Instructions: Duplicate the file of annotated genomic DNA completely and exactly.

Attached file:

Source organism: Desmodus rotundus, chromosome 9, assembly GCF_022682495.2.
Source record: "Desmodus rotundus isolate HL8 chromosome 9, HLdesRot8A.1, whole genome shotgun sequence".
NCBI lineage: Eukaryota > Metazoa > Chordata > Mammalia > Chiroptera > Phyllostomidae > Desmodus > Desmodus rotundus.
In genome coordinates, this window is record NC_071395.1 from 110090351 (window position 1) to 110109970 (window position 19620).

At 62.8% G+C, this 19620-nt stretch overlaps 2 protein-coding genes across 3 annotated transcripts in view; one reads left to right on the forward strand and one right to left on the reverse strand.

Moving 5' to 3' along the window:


Source organism: Desmodus rotundus, chromosome 9, assembly GCF_022682495.2.
Source record: "Desmodus rotundus isolate HL8 chromosome 9, HLdesRot8A.1, whole genome shotgun sequence".
NCBI lineage: Eukaryota > Metazoa > Chordata > Mammalia > Chiroptera > Phyllostomidae > Desmodus > Desmodus rotundus.
In genome coordinates, this window is record NC_071395.1 from 110090351 (window position 1) to 110109970 (window position 19620).

At 62.8% G+C, this 19620-nt stretch overlaps 2 protein-coding genes across 3 annotated transcripts in view; one reads left to right on the forward strand and one right to left on the reverse strand.

Moving 5' to 3' along the window: